Anger, ranting is such a common pastime. They say that when one gets angry it releases endorphins, or one of those drugs our bodies produces which make us feel happy. Thus anger can fast be addictive.
Driving this morning for the last time through the empty streets of Dehli on the morn of Independence Day, I felt a rant surface within. The ugly filth of fungus crawls up the cement tenements and pakka houses of the cities.
In stark contrast with the village houses, kept pretty and clean. Even the buffalo houses look nice. The tiny stove/ovens are carefully swished with clay. Perhaps some manure is mixed in. I heard people use a wash with manure for wall plaster. Manure has antiseptic properties!! Woah, n’est pas?
Yet yet yet the cement palaces sprout like a pestilence creeping over town and country. All all all those who have lived in both kinds of houses concur, the cement house is less comfortable to live in. To make it liveable you must have fans, air conditioning, heating in winter, AND it develops cracks and leaks during the monsoon. All this I’ve learnt from Heid, she’s been told that the wooden house of the village is like natural AC. And the same is true of a properly built earth house.
It’s that tightness in the chest, that hopeless feeling in the gut. As the teeming millions of India swarm, as we all swarm, away from common sense and traditional wisdom, towards concrete.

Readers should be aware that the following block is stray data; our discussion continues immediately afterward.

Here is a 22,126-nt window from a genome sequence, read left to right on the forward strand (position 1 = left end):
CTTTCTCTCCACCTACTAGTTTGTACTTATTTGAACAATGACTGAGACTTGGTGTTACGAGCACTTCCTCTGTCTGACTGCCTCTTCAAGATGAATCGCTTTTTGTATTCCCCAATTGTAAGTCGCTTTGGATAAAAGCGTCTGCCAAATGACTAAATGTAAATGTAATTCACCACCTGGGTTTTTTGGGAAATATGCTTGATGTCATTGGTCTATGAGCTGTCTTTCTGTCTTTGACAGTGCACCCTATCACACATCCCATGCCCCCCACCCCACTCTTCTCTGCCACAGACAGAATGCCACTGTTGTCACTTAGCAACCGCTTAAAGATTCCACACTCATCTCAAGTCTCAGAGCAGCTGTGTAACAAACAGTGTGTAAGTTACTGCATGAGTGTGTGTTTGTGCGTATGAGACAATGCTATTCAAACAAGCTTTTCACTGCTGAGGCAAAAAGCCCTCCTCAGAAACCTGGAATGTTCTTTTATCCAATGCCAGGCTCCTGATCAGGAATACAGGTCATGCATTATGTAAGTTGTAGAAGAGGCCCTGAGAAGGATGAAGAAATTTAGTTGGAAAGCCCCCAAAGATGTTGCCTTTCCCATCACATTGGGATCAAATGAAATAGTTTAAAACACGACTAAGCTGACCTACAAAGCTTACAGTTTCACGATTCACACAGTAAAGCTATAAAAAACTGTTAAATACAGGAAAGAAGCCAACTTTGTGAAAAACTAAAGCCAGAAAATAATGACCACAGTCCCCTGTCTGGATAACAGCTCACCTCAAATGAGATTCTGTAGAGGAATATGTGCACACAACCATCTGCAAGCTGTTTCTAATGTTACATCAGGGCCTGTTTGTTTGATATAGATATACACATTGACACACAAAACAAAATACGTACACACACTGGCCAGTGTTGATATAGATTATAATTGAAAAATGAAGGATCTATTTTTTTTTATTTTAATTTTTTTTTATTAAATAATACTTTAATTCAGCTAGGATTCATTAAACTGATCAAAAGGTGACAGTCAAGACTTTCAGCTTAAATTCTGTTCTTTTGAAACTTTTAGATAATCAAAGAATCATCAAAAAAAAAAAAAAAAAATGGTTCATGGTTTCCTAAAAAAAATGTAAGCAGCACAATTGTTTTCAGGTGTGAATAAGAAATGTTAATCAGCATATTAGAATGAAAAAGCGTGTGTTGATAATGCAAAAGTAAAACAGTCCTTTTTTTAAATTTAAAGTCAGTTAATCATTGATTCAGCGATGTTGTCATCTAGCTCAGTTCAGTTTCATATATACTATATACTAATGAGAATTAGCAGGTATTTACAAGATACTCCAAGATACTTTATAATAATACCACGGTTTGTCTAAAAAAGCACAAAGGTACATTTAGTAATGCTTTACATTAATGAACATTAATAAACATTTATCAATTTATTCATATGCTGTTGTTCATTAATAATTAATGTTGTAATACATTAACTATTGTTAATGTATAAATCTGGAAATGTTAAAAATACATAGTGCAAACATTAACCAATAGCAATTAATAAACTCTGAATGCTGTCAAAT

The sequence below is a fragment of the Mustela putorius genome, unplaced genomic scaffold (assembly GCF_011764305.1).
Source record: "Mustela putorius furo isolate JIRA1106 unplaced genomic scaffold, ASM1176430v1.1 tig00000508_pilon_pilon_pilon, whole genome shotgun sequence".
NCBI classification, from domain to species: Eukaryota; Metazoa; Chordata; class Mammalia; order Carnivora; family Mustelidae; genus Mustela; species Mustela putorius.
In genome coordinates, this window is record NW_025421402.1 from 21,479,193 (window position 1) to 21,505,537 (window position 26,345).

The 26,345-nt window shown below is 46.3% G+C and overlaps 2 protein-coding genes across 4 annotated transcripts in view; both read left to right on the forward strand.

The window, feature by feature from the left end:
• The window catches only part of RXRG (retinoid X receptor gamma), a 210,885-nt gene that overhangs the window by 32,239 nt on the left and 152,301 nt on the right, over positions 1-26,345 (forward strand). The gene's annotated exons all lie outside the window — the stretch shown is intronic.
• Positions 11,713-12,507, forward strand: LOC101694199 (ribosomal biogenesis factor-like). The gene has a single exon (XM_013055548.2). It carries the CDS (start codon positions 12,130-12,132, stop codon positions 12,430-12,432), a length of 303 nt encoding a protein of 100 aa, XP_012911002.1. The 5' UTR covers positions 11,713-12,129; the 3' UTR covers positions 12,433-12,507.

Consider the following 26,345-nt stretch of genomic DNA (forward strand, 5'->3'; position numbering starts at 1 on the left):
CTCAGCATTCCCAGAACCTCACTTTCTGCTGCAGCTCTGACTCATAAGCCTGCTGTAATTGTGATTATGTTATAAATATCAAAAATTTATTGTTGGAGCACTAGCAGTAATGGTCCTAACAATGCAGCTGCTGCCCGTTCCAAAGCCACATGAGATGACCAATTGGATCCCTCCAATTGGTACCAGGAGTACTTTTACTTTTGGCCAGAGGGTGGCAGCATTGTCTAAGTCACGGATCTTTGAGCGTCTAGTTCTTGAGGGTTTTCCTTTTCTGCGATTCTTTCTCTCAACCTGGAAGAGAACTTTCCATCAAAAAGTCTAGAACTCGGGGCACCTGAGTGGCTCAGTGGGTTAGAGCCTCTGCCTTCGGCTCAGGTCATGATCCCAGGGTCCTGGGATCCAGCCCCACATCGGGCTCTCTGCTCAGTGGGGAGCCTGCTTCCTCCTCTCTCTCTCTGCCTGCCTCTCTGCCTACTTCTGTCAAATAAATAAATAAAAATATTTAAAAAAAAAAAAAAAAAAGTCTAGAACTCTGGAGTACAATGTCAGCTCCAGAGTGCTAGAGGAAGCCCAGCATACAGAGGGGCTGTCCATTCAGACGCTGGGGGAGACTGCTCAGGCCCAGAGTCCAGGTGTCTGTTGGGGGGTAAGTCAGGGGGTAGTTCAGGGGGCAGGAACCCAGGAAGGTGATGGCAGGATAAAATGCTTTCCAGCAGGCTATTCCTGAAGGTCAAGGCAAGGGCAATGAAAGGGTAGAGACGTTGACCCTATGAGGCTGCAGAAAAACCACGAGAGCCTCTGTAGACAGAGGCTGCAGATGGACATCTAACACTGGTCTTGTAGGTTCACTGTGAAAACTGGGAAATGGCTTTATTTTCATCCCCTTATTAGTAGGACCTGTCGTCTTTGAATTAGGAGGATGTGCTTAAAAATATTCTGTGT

What to do?
Here is the rain outside my room at the Tibetan Monastery. Their answer is prayer and meditation. And you can feel it has an effect. My brothers answer is making earth houses.
Thanks be that I have been in the Great Bharat or India as we call it, with my daughter and guide. To reminds me of my ants status in the enormity. And at the same time make me want to do my tiny cog work well.
I actually think my little friends here below from the monastery are doing their job too.
OH …Let it end in celebration. Today is Raksha Bandan! A national holiday to celebrate brother and sister. Sisters buy the loveliest bracelets and put them on the wrist of their brother.
Many myths here – Lord Yama is Lord of death. His siter Yamuna, a river in southern India, tied a thread round his wrist and granted him immortality. He was so glad he granted immortality to any brother who protects his sister.
The great Indian poet Tagore extended brotherhood and sisterhood to be between Hindus and Muslims and indeed between us all.
Today, this very day most of the 1.2 billion Indians will be celebrating their sisters and brothers with sweets and prayers and rakhi bracelets.
So that’s the end of Legendhunting, monsoon myths for this year. I leave you with brotherly and sisterly love and a picture of this man. He was one of hundreds of men wearing bright orange carrying strange apparently useless things who I saw running walking biking along on a pilgrimage last week. They seemed to be having fun.